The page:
I’ve noticed, over the years, how funerals have become more sophisticated: ornate (rather heavy) caskets, creative flower arrangements, full colour ‘orders of service’ , headstones with photos and fine engraving and even at the wake, superb catering. Families really ‘push the boat out’ to show respect and celebrate the life of their deceased love ones.
Whilst it is right to have a good send-off; the deceased does not benefit from the externals in the slightest and the one and only thing they would appreciate is often neglected... prayer to ease their pains in purgatory, our primary duty to them.
Over the centuries, the holy souls have been given the favour of visiting saints and mystics to deliver this message of neglect. One said “the greatest “complaint” of the souls in Purgatory is how they are almost completely forgotten by their family and loved ones; they rightly complain that they receive no spiritual help from those they themselves helped so much during life. How few prayers are ever offered up for them, even at their funerals.”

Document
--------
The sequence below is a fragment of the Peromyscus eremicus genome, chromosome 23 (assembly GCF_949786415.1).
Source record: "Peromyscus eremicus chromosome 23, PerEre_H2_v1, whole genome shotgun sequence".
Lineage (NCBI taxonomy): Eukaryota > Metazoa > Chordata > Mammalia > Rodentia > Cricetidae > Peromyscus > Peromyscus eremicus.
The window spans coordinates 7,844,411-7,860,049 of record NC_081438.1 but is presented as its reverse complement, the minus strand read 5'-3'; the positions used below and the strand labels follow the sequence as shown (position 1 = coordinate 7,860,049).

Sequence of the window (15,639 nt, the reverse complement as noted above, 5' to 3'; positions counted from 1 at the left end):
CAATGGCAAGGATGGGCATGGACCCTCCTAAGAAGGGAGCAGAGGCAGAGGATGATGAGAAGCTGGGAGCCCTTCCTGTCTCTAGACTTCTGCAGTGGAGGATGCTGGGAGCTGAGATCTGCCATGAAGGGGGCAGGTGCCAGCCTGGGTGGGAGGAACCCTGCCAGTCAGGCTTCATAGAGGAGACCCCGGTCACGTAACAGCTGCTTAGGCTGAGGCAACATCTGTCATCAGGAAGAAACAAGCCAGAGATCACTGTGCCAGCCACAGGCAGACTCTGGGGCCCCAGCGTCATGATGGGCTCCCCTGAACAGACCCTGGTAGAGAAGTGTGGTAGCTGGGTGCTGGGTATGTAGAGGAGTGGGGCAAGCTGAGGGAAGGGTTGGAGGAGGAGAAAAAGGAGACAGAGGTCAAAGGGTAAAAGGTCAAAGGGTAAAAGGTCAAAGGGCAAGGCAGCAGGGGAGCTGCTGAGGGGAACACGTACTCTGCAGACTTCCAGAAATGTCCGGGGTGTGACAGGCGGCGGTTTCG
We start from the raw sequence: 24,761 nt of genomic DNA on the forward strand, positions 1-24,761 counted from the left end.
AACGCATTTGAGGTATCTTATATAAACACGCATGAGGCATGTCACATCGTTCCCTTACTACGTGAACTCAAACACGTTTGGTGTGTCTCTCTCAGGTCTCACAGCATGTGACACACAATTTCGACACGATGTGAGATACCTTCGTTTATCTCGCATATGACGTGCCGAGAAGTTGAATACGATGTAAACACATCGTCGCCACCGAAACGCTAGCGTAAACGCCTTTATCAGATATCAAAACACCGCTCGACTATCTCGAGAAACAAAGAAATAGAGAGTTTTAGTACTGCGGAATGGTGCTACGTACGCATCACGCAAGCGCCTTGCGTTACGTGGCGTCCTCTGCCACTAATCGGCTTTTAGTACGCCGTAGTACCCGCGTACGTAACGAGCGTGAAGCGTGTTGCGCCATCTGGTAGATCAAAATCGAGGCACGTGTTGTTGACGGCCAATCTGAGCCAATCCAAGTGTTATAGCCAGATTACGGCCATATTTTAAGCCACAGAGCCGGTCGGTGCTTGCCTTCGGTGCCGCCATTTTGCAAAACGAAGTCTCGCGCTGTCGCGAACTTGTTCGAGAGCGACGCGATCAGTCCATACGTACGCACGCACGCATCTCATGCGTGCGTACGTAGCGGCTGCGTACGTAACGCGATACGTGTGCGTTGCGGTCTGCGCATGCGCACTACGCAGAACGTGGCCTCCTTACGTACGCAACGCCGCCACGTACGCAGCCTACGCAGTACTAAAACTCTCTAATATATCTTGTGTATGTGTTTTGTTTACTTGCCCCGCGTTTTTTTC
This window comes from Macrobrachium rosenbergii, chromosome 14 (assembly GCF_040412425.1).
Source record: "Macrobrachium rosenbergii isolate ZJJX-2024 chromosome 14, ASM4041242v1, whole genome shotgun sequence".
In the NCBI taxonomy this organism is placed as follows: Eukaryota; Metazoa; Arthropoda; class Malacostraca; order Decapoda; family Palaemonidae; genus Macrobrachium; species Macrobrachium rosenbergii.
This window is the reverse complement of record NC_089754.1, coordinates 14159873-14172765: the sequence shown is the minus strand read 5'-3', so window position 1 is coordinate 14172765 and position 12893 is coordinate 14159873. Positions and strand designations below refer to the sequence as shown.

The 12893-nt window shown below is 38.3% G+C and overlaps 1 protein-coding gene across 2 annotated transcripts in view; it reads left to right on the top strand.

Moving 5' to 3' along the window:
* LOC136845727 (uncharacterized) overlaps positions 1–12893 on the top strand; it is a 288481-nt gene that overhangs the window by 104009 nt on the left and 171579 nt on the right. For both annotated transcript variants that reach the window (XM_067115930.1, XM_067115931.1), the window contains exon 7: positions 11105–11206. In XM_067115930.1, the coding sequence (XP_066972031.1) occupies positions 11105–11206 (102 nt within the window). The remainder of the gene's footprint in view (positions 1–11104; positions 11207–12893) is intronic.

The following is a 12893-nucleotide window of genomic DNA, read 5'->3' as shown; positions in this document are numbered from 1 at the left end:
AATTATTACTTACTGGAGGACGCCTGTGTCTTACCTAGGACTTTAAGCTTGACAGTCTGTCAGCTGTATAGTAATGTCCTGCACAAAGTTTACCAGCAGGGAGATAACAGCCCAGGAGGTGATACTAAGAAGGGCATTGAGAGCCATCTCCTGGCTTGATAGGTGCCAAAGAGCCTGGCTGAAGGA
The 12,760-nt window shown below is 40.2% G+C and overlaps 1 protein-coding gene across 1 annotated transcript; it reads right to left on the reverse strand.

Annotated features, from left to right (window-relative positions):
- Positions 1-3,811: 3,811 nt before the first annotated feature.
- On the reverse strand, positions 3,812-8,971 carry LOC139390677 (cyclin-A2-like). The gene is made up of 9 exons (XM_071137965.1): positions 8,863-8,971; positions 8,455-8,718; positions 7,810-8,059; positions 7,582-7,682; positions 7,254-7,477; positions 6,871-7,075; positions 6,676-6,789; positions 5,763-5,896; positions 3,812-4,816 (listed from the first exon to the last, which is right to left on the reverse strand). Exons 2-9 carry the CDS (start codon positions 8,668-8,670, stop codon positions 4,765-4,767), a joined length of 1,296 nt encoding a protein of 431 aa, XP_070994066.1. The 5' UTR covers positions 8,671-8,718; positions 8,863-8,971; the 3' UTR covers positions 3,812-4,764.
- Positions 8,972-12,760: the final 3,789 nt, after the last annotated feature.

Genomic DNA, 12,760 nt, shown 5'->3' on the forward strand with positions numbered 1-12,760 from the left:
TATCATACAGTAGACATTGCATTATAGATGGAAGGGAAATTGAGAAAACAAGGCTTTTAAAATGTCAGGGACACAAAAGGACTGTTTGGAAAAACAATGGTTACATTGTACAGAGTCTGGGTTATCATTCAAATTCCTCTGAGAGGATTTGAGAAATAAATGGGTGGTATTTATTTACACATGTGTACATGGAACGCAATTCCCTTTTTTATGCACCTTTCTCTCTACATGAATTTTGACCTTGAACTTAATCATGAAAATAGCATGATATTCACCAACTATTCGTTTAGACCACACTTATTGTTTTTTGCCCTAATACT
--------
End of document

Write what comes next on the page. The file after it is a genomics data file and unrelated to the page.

It is a sad indictment. It may be that we think they go straight to heaven; that we believe them to be good because we love them and overlook any shortcoming, forgetting that perfection and holiness is required for a soul to enter heaven.
As to the means of their deliverance from purgatory, one holy soul had this to say, “It is the Blood of Jesus Christ that is needed to extinguish the flames by which I am consumed; it is the Holy Sacrifice (of the Mass) which will deliver me from these frightful torments. I implore you to keep your word, and refuse me not that which in justice you owe me."
I think the message is to never stop having Masses offered and adding our own prayers too for the holy souls; the ancient tradition of Gregorian masses (30 days of consecutive Masses) seems a good start, although some will need many more than that.
We should train the next generation to pray for the dead everyday. Children and grandchildren will be the only ones we could rely on when our time comes.